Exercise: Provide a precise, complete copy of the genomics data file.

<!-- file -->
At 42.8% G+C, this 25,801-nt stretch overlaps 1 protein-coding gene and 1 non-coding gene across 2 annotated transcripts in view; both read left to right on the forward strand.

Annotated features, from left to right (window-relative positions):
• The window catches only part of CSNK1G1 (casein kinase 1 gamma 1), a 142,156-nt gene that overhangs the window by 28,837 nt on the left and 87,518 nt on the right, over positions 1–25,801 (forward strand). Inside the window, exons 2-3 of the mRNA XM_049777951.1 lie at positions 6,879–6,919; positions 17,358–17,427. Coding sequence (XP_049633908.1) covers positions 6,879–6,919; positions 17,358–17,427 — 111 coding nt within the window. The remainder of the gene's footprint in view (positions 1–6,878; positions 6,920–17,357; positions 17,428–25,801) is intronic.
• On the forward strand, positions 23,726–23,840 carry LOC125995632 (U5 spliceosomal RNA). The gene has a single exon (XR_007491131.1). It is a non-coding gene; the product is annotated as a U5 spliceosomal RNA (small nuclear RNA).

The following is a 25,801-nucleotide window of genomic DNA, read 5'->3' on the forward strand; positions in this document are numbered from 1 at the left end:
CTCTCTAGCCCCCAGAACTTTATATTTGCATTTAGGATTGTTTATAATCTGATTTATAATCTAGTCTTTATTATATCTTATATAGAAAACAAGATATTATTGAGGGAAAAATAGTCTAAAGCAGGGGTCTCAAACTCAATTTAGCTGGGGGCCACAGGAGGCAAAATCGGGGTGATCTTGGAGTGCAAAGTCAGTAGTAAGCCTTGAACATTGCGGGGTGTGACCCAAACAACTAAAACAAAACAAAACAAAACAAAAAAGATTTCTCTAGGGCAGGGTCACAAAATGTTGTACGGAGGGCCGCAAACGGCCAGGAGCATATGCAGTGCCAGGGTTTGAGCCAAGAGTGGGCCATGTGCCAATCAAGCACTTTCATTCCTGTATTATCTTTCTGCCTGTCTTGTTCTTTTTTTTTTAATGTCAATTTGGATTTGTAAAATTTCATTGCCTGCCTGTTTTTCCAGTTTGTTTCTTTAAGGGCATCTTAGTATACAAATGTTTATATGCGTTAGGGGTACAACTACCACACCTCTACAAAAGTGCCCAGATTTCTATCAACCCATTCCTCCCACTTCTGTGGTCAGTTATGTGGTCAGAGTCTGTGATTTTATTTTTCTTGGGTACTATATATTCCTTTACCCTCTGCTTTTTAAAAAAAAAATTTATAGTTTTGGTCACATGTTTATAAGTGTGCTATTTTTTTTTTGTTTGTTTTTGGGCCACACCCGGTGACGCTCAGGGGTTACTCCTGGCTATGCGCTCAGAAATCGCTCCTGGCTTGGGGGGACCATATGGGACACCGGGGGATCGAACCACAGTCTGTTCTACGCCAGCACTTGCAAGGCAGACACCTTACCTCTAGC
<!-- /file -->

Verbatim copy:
At 42.8% G+C, this 25,801-nt stretch overlaps 1 protein-coding gene and 1 non-coding gene across 2 annotated transcripts in view; both read left to right on the forward strand.

Annotated features, from left to right (window-relative positions):
• The window catches only part of CSNK1G1 (casein kinase 1 gamma 1), a 142,156-nt gene that overhangs the window by 28,837 nt on the left and 87,518 nt on the right, over positions 1–25,801 (forward strand). Inside the window, exons 2-3 of the mRNA XM_049777951.1 lie at positions 6,879–6,919; positions 17,358–17,427. Coding sequence (XP_049633908.1) covers positions 6,879–6,919; positions 17,358–17,427 — 111 coding nt within the window. The remainder of the gene's footprint in view (positions 1–6,878; positions 6,920–17,357; positions 17,428–25,801) is intronic.
• On the forward strand, positions 23,726–23,840 carry LOC125995632 (U5 spliceosomal RNA). The gene has a single exon (XR_007491131.1). It is a non-coding gene; the product is annotated as a U5 spliceosomal RNA (small nuclear RNA).

The following is a 25,801-nucleotide window of genomic DNA, read 5'->3' on the forward strand; positions in this document are numbered from 1 at the left end:
CTCTCTAGCCCCCAGAACTTTATATTTGCATTTAGGATTGTTTATAATCTGATTTATAATCTAGTCTTTATTATATCTTATATAGAAAACAAGATATTATTGAGGGAAAAATAGTCTAAAGCAGGGGTCTCAAACTCAATTTAGCTGGGGGCCACAGGAGGCAAAATCGGGGTGATCTTGGAGTGCAAAGTCAGTAGTAAGCCTTGAACATTGCGGGGTGTGACCCAAACAACTAAAACAAAACAAAACAAAACAAAAAAGATTTCTCTAGGGCAGGGTCACAAAATGTTGTACGGAGGGCCGCAAACGGCCAGGAGCATATGCAGTGCCAGGGTTTGAGCCAAGAGTGGGCCATGTGCCAATCAAGCACTTTCATTCCTGTATTATCTTTCTGCCTGTCTTGTTCTTTTTTTTTTAATGTCAATTTGGATTTGTAAAATTTCATTGCCTGCCTGTTTTTCCAGTTTGTTTCTTTAAGGGCATCTTAGTATACAAATGTTTATATGCGTTAGGGGTACAACTACCACACCTCTACAAAAGTGCCCAGATTTCTATCAACCCATTCCTCCCACTTCTGTGGTCAGTTATGTGGTCAGAGTCTGTGATTTTATTTTTCTTGGGTACTATATATTCCTTTACCCTCTGCTTTTTAAAAAAAAAATTTATAGTTTTGGTCACATGTTTATAAGTGTGCTATTTTTTTTTTGTTTGTTTTTGGGCCACACCCGGTGACGCTCAGGGGTTACTCCTGGCTATGCGCTCAGAAATCGCTCCTGGCTTGGGGGGACCATATGGGACACCGGGGGATCGAACCACAGTCTGTTCTACGCCAGCACTTGCAAGGCAGACACCTTACCTCTAGC